What once began as a “drip…drip…” of Hollywood sexual harassers, rapists and their accusers since the outing of Hollywood magnate Harvey Weinstein, the floodgate has opened to not only include Hollywood men, but also notable male journalists – the biggest name so far being the Today show’s Matt Lauer – the latest casualty of their very own wandering hands.
Since numerous allegations and implications have started taking over the very own newsrooms that first reported on the groundbreaking Weinstein scandal, media outlets across the country have been forced to take a hard look at their own environment and how they treat their employees. Trying to find out what exactly newsrooms across America were doing to help create an open and safe work environment, the Columbia Journalism Review (CJR) designed two surveys - one for journalists and one for the HR professionals and senior management of newsrooms. Not to forget freelancers, another survey was issued to include them.
They declared "At the center of this stream of breaking-news alerts is the reality that our newsrooms, committed to truth and transparency in the public interest, have long fallen short on their responsibility to keep their own reporters safe."
Although many of these journalists took the time to answer the survey, not ONE of the 149 newsrooms that were contacted filled out the survey. One would think, given the political climate of sexual harassment in the workplace, at least one of these newsrooms would’ve taken the initiative to answer.
“Our goal is to learn more about how newsrooms handle claims of sexual misconduct in an attempt to demonstrate that, as an industry, we are both able and willing to answer the same hard questions we demand of other industries. We wanted reporters to tell us how well they understood their employers’ formal policies. Were they given a paper or electronic copy of a sexual harassment policy upon hire? Were they required to attend sexual harassment training? If they wanted to file a complaint of abuse, would they know how to do so? We wanted newsrooms, similarly, to tell us about their formal policies. CJR staff members disseminated the staff and freelancer surveys on social media, on our website, in journalism-related online forums and groups, through email listservs, and among our own friends and formers colleagues. We sent the management survey to 149 news organizations by email.”
A sampling of the 149 news organizations are as follows:
The New Yorker
The New Republic
The New York Times
The Wall Street Journal
The Chicago Tribune
The Indianapolis Star
The Arizona Republic
San Jose Mercury News (CA)
The Las Vegas Review-Journal
New York Post
The Hollywood Reporter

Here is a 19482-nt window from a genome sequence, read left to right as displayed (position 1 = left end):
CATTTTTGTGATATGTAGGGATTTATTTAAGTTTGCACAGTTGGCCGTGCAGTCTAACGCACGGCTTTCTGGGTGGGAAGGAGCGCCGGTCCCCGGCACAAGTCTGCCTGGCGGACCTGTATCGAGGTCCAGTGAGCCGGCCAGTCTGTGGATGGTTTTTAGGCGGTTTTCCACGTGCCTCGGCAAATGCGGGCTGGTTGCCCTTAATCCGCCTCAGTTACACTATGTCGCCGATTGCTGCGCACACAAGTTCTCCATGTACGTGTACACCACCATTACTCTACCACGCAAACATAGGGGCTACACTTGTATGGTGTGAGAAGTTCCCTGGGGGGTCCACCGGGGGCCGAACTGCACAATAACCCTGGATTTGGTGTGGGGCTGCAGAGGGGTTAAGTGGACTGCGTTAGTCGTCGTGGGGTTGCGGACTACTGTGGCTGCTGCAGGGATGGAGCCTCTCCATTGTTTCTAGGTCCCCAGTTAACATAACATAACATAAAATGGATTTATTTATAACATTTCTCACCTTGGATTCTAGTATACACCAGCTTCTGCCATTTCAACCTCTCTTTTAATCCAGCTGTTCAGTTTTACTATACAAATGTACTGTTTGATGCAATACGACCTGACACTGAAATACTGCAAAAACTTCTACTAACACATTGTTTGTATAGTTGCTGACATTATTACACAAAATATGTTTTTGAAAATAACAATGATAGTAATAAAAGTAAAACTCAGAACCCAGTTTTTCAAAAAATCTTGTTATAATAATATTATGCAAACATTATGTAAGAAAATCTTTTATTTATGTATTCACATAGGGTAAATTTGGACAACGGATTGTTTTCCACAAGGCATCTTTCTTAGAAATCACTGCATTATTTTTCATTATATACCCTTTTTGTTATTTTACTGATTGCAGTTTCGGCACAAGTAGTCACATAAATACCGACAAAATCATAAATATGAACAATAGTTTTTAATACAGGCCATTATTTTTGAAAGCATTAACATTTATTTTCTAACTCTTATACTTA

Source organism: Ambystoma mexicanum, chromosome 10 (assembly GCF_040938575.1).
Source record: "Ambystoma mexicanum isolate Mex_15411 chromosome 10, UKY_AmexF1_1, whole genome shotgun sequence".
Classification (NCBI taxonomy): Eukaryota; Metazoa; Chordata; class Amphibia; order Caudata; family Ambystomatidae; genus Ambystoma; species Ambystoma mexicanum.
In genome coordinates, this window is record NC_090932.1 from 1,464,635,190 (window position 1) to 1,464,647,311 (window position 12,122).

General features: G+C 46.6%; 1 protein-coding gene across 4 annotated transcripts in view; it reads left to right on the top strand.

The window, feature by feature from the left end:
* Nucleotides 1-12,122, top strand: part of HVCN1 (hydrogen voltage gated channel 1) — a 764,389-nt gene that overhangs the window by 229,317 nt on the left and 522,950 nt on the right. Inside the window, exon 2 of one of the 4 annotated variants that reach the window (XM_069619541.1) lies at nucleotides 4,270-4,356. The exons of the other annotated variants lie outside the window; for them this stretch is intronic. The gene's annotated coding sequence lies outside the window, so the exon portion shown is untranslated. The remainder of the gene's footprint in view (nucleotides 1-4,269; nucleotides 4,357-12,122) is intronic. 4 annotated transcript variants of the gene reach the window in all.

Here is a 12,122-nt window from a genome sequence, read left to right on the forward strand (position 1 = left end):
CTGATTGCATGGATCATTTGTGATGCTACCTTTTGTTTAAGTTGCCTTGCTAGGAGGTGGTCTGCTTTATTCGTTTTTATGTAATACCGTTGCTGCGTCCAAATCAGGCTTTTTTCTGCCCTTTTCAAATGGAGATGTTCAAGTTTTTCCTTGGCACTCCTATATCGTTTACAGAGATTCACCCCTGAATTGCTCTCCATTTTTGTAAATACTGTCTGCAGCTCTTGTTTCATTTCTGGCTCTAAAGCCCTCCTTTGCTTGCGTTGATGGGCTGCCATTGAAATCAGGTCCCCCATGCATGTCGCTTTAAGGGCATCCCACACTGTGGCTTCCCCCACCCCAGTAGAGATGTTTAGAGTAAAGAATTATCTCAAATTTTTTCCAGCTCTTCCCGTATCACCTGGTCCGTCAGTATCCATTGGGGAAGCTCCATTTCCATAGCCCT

New York Magazine
Incidentally, over the time of three weeks, only staff and freelance journalists took part in the surveys:
“Their responses were illuminating. Sixty-six percent of participating staff journalists said their companies had clear sexual harassment policies—a good sign. But just 21 percent strongly agreed that they understood those policies. Twenty-two percent said they disagreed when asked if they understood their newsroom’s policy, and 12 percent strongly disagreed…Most staff journalists said they attended sexual harassment training as part of a new employee orientation, but 73 percent said that they’d never been required to attend sessions outside of orientation where policies were formally discussed.
And a whopping 96 percent of freelancers said the newsrooms with which they work had never shared copies of their sexual harassment policies with them. None of the 20 freelancers who said they physically worked onsite in newsrooms at least three times per month have ever been given copies of harassment policies… it comes as no surprise that 80 percent of freelancers said if they wanted to report an instance of sexual misconduct involving newsrooms they work for, they would not know how to do so. For nearly 90 percent of freelancers, a typical work contract included no language regarding company sexual harassment policies, or details about what protections, if any, the company extended to its freelance and contract workers. Thirty-nine percent of participating freelancers said they do not feel safe in their work with news organizations.
Staff journalists reported better numbers:
“Thirty-four percent of staffers strongly agreed when asked if they feel safe at work (another 35 percent answered “agree” and 11 percent disagreed or strongly disagreed). But a sobering 53 percent of participants still said they either didn’t know how to file a report, or were unsure if they would know how to do so, suggesting that media organizations are failing to adequately communicate with their employees…Forty-one percent of staff journalists said they’d personally experienced sexual harassment in a newsroom (67 percent of which did not report the incident to HR), and 28 percent said they’d witnessed another journalist being harassed (82 percent of which didn’t report the incident to HR). Among freelance reporters, the numbers were 47 percent and 33 percent, respectively…”
It's a little odd when reporters are afraid to report on their own hostile work environments.